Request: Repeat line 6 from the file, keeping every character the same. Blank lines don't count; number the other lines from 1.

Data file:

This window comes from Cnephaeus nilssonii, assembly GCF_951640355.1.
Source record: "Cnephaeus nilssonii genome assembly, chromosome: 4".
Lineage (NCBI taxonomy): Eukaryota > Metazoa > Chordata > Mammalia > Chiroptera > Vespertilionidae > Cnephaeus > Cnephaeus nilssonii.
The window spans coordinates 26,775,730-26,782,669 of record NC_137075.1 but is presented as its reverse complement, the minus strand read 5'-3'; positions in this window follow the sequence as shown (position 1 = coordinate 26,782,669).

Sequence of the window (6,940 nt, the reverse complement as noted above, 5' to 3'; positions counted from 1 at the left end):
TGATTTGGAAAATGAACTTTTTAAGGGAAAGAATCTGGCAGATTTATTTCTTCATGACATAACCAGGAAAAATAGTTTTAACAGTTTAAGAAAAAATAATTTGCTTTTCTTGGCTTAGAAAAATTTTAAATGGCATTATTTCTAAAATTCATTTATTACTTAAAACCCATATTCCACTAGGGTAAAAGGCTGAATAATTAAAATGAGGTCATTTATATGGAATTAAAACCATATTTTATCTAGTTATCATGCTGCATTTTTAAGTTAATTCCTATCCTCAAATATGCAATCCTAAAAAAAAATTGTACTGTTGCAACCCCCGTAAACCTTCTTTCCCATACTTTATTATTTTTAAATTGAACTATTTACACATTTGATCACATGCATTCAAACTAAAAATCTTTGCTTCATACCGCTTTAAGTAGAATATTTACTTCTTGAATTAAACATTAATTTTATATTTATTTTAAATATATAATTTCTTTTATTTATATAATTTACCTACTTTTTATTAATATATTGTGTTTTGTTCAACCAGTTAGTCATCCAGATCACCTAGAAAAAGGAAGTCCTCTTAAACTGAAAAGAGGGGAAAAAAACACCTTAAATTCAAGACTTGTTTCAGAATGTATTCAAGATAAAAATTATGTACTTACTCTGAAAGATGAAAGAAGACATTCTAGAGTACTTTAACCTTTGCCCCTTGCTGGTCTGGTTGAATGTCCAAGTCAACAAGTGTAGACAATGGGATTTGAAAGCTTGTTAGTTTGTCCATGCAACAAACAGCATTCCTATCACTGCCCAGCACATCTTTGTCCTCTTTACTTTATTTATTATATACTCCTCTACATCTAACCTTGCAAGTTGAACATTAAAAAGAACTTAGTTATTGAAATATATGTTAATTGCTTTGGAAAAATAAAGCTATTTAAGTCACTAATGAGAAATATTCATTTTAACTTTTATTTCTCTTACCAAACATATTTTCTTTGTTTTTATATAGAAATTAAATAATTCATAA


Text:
TGATTTGGAAAATGAACTTTTTAAGGGAAAGAATCTGGCAGATTTATTTCTTCATGACATAACCAGGAAAAATAGTTTTAACAGTTTAAGAAAAAATAATTTGCTTTTCTTGGCTTAGAAAAATTTTAAATGGCATTATTTCTAAAATTCATTTATTACTTAAAACCCATATTCCACTAGGGTAAAAGGCTGAATAATTAAAATGAGGTCATTTATATGGAATTAAAACCATATTTTATCTAGTTATCATGCTGCATTTTTAAGTTAATTCCTATCCTCAAATATGCAATCCTAAAAAAAAATTGTACTGTTGCAACCCCCGTAAACCTTCTTTCCCATACTTTATTATTTTTAAATTGAACTATTTACACATTTGATCACATGCATTCAAACTAAAAATCTTTGCTTCATACCGCTTTAAGTAGAATATTTACTTCTTGAATTAAACATTAATTTTATATTTATTTTAAATATATAATTTCTTTTATTTATATAATTTACCTACTTTTTATTAATATATTGTGTTTTGTTCAACCAGTTAGTCATCCAGATCACCTAGAAAAAGGAAGTCCTCTTAAACTGAAAAGAGGGGAAAAAAACACCTTAAATTCAAGACTTGTTTCAGAATGTATTCAAGATAAAAATTATGTACTTACTCTGAAAGATGAAAGAAGACATTCTAGAGTACTTTAACCTTTGCCCCTTGCTGGTCTGGTTGAATGTCCAAGTCAACAAGTGTAGACAATGGGATTTGAAAGCTTGTTAGTTTGTCCATGCAACAAACAGCATTCCTATCACTGCCCAGCACATCTTTGTCCTCTTTACTTTATTTATTATATACTCCTCTACATCTAACCTTGCAAGTTGAACATTAAAAAGAACTTAGTTATTGAAATATATGTTAATTGCTTTGGAAAAATAAAGCTATTTAAGTCACTAATGAGAAATATTCATTTTAACTTTTATTTCTCTTACCAAACATATTTTCTTTGTTTTTATATAGAAATTAAATAATTCATAA